The Jupiter Laser Facility (JLF) User Program is accepting proposals for experiments during the upcoming shot year: October 2023 through September 2024.
The purpose of the call for proposals is to provide opportunities for forefront experimental science in high-energy-density matter, laser–matter interactions, high-pressure materials, and plasma disciplines, as well as access to high-capability laser platforms for the development of novel ideas. JLF encourages student participation in experiments. Jupiter is a multi-platform, intermediate-scale laser user facility located at Lawrence Livermore National Laboratory (LLNL). Proposals will be accepted for the laser platforms Titan, Janus, and COMET.
In an effort to enhance access to intermediate-scale facilities with high-energy or high-intensity laser capabilities, the Department of Energy’s Office of Fusion Energy Sciences established LaserNetUS, a consortium of laser facilities at universities and laboratories that provide open access for laser experiments through a peer-review proposal process. JLF is a member of LaserNetUS, and approximately half of JLF shot-time will be reserved for LaserNetUS proposals.
Important: Do not submit proposals to JLF that you have submitted or intend to submit to LaserNetUS for the same run period.
Proposals will be accepted for high-energy-density experiments from any institution.
For Titan and Janus, an experimental run cycle is defined as four weeks, including setup and teardown. Proposals can be accepted for experimental runtimes of less than or more than four weeks; however, the proposal should make the reasons for the request very clear. Requests for time on COMET are not required to fit the four-week cycle.
All proposals will be peer reviewed by a JLF Proposal Review Committee consisting of LLNL and non-LLNL scientists using a merit-based system assessing scientific and/or programmatic quality, impact, and feasibility. Additional technical assessment of proposals may be solicited from external referees. Principal investigators should ensure that the goal of the experiment is clear in the proposal and that the laser time requested is realistic. Although not a requirement, it is desired that most experiments performed at JLF result in peer-reviewed publications.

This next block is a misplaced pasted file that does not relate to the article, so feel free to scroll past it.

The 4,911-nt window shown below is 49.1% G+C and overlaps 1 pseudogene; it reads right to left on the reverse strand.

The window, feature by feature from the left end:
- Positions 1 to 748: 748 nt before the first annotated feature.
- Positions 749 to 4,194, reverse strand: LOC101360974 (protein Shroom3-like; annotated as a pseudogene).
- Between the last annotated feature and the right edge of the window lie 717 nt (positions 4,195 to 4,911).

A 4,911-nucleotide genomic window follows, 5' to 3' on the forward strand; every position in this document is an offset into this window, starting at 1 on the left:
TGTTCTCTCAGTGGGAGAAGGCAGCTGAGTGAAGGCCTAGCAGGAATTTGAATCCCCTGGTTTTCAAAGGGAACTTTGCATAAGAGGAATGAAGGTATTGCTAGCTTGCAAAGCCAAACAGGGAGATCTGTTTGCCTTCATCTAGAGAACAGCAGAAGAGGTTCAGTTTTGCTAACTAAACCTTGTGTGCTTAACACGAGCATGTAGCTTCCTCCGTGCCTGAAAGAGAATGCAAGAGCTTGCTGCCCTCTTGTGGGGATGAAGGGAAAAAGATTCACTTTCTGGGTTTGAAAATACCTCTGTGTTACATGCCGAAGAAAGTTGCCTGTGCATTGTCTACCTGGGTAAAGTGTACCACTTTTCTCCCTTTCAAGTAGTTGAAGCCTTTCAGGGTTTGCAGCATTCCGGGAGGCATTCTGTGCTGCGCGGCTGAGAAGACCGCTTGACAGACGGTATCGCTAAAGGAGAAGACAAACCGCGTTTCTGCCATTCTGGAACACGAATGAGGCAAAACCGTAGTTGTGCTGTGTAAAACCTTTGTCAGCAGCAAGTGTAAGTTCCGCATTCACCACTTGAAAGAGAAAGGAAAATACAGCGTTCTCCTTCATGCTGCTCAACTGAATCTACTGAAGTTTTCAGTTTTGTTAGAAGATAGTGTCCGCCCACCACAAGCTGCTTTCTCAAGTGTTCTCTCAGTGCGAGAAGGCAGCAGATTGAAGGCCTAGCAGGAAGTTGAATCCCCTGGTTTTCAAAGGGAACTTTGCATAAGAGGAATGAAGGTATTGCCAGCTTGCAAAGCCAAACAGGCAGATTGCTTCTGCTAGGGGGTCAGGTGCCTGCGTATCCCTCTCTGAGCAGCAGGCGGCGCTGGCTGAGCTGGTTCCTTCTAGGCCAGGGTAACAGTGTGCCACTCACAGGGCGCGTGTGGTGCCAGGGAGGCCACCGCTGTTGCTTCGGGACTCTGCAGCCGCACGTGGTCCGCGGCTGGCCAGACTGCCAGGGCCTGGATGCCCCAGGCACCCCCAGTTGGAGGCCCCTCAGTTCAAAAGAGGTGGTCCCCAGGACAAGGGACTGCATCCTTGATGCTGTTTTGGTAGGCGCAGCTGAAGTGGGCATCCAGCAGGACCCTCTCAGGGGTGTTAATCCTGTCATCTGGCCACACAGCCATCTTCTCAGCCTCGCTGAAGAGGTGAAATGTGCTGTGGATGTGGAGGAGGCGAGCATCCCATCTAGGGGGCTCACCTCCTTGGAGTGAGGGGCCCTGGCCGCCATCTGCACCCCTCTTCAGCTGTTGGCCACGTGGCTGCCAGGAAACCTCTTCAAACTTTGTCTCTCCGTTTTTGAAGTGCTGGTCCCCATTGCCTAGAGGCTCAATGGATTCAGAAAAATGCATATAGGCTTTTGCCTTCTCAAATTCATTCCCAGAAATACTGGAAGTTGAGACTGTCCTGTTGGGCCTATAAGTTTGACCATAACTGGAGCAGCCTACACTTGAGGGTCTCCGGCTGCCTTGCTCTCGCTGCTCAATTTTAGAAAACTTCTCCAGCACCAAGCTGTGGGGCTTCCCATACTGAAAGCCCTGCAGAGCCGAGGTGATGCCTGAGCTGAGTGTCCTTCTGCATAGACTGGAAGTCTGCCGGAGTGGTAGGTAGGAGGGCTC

While users will not be charged for laser time, they are required to provide resources for their experimental workforce, targets, and diagnostics (except for diagnostics that are permanent to JLF). JLF cannot provide funding to experimenters, but can, under some circumstances, help with targets.
Policies and Submission
Experimental teams are not required to have participation by LLNL scientists, although collaborating with researchers who have JLF experience has been enormously helpful in the past. JLF staff will arrange the target area, assist in locating and installing equipment, and make every attempt to provide the laser specifications requested. However, unlike larger user facilities, JLF does not have a “beam line scientist” to help set up, participate in, or facilitate experiments; JLF experiments are very much a hands-on experience. In that vein, students are welcome, although those new to JLF will require oversight by experienced team members.
Prior to the preparation of proposals, applicants should review the user policies and procedures detailed on the Policies and Procedures page.
Proposal templates are available for download on the Proposal Submission Instructions page.
The proposal submission deadline is February 13, 2023.